Don’t get me wrong; I suppose it’s fine as it is. But it could be more! Imagine one house showcasing ancient Chinese attire, one house showcasing this and that Chinese handicraft from the past, one house showcasing paintings from past and current painters, one house filled with books and what-not on Chinese history and culture… There are so many houses there! Heh. I’m sure they have their own problems, so moving on…

Penang Aug 08 - 31 Kek Lok Si temple
Random photo of Kek Lok Si temple

Next up: the famous Kek Lok Si temple. Because Pinky and I are so fit and healthy, we decided that we did not require the exercise where we’d have to walk uphill past souvenir shops etc to get to the temple. So HPC drove us to the very top instead πŸ˜›

Before heading to Kek Lok Si, we stopped by Bukit Bendera / Penang Hill to see if we could take the tram up the hill. Turns out, the tram service is not available till next year! Just our luck eh πŸ˜‰

Penang Aug 08 - 33 Kek Lok Si temple
Look ma, I’m about to jump!

It was hot, but the breeze at the top of the temple was really nice. Uhm… what else? It’s a Buddhist temple lah. You’ve seen one or two, you’ve seen them all πŸ˜›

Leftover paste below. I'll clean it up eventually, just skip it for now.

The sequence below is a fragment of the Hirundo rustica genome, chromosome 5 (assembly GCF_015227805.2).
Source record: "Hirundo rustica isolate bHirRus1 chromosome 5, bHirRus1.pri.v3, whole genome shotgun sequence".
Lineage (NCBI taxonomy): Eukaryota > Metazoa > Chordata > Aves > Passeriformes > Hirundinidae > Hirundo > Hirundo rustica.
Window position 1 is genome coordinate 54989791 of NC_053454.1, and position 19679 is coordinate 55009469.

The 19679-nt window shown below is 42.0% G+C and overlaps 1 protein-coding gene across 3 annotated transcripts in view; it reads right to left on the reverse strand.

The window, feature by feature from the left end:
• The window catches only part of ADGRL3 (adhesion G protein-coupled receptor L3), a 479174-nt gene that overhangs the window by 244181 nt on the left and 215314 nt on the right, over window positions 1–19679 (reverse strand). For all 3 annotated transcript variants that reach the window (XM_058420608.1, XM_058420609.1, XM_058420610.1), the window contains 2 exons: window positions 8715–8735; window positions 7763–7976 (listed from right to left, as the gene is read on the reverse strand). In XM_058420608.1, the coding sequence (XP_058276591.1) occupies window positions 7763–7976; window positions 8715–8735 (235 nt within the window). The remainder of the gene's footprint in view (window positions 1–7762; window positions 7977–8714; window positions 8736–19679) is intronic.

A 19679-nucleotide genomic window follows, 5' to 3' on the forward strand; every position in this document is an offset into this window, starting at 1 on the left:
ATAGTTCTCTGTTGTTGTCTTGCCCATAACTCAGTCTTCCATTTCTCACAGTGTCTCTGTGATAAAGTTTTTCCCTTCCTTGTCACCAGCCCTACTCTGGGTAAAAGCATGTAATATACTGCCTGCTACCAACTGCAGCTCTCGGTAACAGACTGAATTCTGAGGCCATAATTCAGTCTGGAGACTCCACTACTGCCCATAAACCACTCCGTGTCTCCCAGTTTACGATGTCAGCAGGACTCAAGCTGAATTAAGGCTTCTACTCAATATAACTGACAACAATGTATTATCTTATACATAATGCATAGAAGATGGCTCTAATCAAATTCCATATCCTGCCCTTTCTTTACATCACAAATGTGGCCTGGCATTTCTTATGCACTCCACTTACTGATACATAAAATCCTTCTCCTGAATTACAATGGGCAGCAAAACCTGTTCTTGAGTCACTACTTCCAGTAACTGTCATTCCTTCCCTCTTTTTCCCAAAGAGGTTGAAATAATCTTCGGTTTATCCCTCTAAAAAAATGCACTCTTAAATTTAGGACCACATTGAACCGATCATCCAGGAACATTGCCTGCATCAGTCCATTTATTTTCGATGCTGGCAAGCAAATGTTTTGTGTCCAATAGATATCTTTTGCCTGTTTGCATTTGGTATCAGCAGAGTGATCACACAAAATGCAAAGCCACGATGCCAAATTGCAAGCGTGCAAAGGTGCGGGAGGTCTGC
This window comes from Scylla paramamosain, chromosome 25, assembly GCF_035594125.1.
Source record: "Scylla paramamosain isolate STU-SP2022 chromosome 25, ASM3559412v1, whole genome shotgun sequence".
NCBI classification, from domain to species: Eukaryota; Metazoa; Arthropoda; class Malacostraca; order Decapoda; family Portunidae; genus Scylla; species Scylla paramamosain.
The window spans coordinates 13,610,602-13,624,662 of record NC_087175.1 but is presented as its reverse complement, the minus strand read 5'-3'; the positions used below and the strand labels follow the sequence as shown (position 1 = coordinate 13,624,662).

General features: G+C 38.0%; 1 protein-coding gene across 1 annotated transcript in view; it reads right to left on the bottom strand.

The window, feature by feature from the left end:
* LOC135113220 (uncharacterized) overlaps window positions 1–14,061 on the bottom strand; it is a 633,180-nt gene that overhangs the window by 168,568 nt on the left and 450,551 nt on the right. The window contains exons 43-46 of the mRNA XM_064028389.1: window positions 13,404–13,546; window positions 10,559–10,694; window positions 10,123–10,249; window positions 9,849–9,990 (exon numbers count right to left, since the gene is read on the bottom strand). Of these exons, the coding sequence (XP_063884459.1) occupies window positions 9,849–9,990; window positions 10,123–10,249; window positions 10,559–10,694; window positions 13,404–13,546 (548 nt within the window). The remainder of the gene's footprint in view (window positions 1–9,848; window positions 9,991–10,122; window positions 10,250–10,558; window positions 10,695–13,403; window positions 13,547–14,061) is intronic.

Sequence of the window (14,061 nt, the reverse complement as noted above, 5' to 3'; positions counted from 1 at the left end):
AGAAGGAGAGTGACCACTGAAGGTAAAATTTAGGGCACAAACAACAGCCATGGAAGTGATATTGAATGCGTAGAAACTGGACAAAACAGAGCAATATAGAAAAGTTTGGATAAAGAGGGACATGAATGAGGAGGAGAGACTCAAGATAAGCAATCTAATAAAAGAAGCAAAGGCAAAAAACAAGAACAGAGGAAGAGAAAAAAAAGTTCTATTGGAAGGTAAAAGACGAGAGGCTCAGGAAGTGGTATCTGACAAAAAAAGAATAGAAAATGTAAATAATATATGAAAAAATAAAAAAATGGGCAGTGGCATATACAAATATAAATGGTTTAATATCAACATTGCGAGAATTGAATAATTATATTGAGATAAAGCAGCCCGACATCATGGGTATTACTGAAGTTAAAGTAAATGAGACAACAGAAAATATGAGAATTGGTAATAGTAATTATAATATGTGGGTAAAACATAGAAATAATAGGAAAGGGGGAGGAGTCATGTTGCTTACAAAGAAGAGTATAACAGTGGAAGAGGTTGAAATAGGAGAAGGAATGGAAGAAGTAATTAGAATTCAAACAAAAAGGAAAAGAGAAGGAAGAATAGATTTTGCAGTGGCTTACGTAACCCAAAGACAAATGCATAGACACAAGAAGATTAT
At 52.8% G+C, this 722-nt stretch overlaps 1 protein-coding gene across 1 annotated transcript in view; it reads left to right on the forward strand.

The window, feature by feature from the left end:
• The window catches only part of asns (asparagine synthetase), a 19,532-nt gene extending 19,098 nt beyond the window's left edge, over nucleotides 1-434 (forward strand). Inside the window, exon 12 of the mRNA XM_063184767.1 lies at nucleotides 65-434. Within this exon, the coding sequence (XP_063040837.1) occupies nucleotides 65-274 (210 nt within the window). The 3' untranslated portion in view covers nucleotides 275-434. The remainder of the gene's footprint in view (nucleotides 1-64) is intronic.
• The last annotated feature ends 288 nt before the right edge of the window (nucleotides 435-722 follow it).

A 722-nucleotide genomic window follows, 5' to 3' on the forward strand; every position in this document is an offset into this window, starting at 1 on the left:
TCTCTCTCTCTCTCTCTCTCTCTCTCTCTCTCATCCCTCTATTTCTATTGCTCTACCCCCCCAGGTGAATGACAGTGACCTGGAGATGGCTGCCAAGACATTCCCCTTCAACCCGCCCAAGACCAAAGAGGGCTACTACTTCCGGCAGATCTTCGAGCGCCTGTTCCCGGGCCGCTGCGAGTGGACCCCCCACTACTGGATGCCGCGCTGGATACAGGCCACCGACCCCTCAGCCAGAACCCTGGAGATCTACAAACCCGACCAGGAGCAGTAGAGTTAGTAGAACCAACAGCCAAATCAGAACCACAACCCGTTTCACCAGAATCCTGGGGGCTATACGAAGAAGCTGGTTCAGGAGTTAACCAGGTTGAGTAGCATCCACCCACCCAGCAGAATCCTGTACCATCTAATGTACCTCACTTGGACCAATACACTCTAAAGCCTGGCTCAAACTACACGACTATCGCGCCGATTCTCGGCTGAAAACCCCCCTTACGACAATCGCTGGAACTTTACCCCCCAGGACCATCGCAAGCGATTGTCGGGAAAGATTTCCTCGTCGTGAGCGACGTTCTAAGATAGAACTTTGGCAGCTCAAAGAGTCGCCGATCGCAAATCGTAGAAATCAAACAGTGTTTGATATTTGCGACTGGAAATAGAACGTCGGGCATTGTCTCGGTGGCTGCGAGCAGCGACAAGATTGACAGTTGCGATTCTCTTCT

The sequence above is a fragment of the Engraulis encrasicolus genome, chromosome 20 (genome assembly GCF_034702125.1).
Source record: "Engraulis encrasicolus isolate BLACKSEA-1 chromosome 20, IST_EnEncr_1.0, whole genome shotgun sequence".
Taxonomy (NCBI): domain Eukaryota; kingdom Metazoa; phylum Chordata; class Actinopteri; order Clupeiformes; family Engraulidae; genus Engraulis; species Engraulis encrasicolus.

The famous Air Itam assam laksa is just at the foot of the hill, so we had post-lunch pre-dinner there. Again, I found out that I was not the bottomless pit as I thought I was. So when you mencapai kepuasan tahap maksima, there’s no way you can enjoy anything after that.

I’ve heard of Cheong Fatt Tze Mansion many times, but I’d never been there until this trip. KY and Rachel, both Penangites don’t even know what or where it is, heh. When we reached the place (which is along Leith Street), we were told that the afternoon tour (which costs RM 12 per person) would only begin at 3 p.m. Since that was only about 45 minutes away, we decided to hang around and wait.

Penang Aug 08 - 36 Cheong Fatt Tze Mansion
Pretending to be old skool